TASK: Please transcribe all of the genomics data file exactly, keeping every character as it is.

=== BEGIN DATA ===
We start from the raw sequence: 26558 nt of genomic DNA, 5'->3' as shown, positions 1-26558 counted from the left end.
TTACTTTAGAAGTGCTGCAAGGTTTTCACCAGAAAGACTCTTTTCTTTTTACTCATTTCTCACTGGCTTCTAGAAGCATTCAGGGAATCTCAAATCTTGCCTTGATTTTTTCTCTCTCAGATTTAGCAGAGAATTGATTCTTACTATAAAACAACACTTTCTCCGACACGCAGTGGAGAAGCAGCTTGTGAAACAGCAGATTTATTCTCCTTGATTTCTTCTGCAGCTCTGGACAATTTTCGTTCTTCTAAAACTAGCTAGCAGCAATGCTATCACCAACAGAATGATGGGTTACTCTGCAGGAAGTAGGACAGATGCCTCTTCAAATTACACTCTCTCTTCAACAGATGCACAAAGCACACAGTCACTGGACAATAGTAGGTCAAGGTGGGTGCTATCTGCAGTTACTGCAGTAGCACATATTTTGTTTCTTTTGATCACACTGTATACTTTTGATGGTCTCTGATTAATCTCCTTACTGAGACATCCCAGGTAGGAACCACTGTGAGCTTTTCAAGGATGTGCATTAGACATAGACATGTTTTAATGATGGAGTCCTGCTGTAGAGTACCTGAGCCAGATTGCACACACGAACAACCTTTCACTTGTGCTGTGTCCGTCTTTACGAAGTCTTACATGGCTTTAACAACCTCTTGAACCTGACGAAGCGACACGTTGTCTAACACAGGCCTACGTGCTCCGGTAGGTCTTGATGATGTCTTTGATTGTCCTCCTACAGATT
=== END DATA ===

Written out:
We start from the raw sequence: 26558 nt of genomic DNA, 5'->3' as shown, positions 1-26558 counted from the left end.
TTACTTTAGAAGTGCTGCAAGGTTTTCACCAGAAAGACTCTTTTCTTTTTACTCATTTCTCACTGGCTTCTAGAAGCATTCAGGGAATCTCAAATCTTGCCTTGATTTTTTCTCTCTCAGATTTAGCAGAGAATTGATTCTTACTATAAAACAACACTTTCTCCGACACGCAGTGGAGAAGCAGCTTGTGAAACAGCAGATTTATTCTCCTTGATTTCTTCTGCAGCTCTGGACAATTTTCGTTCTTCTAAAACTAGCTAGCAGCAATGCTATCACCAACAGAATGATGGGTTACTCTGCAGGAAGTAGGACAGATGCCTCTTCAAATTACACTCTCTCTTCAACAGATGCACAAAGCACACAGTCACTGGACAATAGTAGGTCAAGGTGGGTGCTATCTGCAGTTACTGCAGTAGCACATATTTTGTTTCTTTTGATCACACTGTATACTTTTGATGGTCTCTGATTAATCTCCTTACTGAGACATCCCAGGTAGGAACCACTGTGAGCTTTTCAAGGATGTGCATTAGACATAGACATGTTTTAATGATGGAGTCCTGCTGTAGAGTACCTGAGCCAGATTGCACACACGAACAACCTTTCACTTGTGCTGTGTCCGTCTTTACGAAGTCTTACATGGCTTTAACAACCTCTTGAACCTGACGAAGCGACACGTTGTCTAACACAGGCCTACGTGCTCCGGTAGGTCTTGATGATGTCTTTGATTGTCCTCCTACAGATT